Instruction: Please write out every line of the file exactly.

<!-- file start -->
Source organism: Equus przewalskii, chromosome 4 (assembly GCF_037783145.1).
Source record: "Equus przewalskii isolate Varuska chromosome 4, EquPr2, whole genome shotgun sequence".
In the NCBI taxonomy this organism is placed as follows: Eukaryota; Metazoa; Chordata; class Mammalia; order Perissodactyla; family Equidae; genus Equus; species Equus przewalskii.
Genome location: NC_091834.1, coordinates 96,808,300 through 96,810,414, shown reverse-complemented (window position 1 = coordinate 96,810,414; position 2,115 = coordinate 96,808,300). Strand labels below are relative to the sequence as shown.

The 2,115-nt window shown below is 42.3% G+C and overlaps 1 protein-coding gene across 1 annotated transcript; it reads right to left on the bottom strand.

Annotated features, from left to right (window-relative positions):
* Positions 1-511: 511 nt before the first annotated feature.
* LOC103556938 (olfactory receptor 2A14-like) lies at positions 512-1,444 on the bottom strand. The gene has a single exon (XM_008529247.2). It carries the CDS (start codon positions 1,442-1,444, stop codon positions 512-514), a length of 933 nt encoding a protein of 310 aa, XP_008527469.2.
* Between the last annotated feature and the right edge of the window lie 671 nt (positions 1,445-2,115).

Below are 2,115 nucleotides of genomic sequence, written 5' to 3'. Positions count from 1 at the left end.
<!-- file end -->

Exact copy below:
Source organism: Equus przewalskii, chromosome 4 (assembly GCF_037783145.1).
Source record: "Equus przewalskii isolate Varuska chromosome 4, EquPr2, whole genome shotgun sequence".
In the NCBI taxonomy this organism is placed as follows: Eukaryota; Metazoa; Chordata; class Mammalia; order Perissodactyla; family Equidae; genus Equus; species Equus przewalskii.
Genome location: NC_091834.1, coordinates 96,808,300 through 96,810,414, shown reverse-complemented (window position 1 = coordinate 96,810,414; position 2,115 = coordinate 96,808,300). Strand labels below are relative to the sequence as shown.

The 2,115-nt window shown below is 42.3% G+C and overlaps 1 protein-coding gene across 1 annotated transcript; it reads right to left on the bottom strand.

Annotated features, from left to right (window-relative positions):
* Positions 1-511: 511 nt before the first annotated feature.
* LOC103556938 (olfactory receptor 2A14-like) lies at positions 512-1,444 on the bottom strand. The gene has a single exon (XM_008529247.2). It carries the CDS (start codon positions 1,442-1,444, stop codon positions 512-514), a length of 933 nt encoding a protein of 310 aa, XP_008527469.2.
* Between the last annotated feature and the right edge of the window lie 671 nt (positions 1,445-2,115).

Below are 2,115 nucleotides of genomic sequence, written 5' to 3'. Positions count from 1 at the left end.